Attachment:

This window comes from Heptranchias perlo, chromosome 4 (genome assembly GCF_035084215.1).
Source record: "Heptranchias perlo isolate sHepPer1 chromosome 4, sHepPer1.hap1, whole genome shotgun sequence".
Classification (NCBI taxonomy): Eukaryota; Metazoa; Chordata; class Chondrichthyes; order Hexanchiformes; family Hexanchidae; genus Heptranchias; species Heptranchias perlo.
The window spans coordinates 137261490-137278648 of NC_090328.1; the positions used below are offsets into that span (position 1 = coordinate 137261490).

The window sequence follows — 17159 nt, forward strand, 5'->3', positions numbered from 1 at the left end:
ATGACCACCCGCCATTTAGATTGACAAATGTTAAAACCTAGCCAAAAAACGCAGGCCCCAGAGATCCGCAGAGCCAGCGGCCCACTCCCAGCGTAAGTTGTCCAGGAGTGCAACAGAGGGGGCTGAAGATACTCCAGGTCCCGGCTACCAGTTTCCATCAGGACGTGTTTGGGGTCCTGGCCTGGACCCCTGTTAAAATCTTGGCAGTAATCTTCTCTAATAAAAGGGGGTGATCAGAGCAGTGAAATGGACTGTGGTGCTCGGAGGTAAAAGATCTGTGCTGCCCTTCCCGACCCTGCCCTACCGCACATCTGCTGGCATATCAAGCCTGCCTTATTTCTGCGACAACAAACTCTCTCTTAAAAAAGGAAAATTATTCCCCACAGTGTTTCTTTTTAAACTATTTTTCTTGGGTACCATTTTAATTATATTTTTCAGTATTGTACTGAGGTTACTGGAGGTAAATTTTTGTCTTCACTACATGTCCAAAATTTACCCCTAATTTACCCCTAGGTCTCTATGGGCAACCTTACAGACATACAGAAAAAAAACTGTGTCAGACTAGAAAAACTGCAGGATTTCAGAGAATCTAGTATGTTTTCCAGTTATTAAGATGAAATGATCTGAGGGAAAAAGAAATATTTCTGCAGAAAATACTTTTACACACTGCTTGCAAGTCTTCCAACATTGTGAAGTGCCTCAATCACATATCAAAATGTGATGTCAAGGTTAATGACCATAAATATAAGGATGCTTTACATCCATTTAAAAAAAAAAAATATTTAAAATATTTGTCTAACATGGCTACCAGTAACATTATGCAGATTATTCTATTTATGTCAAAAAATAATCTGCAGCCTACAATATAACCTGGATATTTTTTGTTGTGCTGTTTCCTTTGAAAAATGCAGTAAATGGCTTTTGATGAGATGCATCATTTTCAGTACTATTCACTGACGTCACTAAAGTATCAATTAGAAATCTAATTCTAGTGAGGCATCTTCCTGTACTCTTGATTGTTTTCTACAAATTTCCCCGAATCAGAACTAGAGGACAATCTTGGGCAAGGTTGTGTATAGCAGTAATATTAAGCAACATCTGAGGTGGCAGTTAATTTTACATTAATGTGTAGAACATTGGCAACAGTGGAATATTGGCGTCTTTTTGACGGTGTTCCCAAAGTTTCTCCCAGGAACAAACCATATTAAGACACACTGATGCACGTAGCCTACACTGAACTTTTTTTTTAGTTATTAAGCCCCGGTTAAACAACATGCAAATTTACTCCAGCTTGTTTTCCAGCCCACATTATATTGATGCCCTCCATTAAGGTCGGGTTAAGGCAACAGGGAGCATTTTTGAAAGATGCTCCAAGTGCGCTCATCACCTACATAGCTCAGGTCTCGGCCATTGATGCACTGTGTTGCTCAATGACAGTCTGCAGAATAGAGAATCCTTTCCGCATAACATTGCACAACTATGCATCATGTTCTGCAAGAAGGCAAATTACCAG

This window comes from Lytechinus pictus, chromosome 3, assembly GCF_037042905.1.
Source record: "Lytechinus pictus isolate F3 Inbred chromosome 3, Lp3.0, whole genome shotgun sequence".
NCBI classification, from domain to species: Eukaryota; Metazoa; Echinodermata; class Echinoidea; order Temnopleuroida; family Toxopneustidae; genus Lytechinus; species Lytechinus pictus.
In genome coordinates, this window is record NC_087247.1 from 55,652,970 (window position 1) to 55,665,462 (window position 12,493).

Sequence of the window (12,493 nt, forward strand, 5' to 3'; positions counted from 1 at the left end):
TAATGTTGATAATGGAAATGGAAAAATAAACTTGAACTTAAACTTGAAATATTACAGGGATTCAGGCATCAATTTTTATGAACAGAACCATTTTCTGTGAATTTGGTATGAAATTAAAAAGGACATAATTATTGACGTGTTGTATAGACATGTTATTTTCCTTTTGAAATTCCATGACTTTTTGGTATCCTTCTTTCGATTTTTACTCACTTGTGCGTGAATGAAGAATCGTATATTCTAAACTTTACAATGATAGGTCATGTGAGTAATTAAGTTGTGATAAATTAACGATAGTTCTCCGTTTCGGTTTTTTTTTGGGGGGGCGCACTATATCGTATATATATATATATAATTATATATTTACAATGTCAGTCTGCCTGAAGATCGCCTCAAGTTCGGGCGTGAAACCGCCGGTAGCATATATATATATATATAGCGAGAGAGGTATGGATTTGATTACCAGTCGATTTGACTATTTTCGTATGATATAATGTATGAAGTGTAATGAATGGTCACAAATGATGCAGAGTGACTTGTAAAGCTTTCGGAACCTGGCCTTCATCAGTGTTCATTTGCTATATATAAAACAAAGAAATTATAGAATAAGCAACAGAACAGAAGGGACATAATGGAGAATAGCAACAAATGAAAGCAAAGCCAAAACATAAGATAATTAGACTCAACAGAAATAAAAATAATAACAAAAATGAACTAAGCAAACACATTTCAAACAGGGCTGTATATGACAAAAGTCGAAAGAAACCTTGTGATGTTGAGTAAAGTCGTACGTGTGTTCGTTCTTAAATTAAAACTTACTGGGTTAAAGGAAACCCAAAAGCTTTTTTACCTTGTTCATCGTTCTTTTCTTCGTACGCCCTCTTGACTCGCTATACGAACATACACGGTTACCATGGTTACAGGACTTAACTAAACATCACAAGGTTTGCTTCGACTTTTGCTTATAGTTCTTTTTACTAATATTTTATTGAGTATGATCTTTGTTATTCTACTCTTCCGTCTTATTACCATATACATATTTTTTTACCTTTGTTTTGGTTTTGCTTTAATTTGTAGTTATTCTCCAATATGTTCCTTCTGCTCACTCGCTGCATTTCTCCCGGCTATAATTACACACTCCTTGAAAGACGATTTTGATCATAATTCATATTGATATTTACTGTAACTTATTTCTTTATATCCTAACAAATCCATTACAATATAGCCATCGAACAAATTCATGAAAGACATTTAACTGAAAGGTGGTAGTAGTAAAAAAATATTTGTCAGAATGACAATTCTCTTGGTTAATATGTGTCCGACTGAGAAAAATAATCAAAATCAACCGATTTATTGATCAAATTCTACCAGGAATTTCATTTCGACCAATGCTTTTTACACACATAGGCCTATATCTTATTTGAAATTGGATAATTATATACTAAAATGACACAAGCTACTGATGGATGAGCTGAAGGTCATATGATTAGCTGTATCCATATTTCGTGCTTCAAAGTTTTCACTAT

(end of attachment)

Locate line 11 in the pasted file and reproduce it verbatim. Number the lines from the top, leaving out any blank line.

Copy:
Sequence of the window (12,493 nt, forward strand, 5' to 3'; positions counted from 1 at the left end):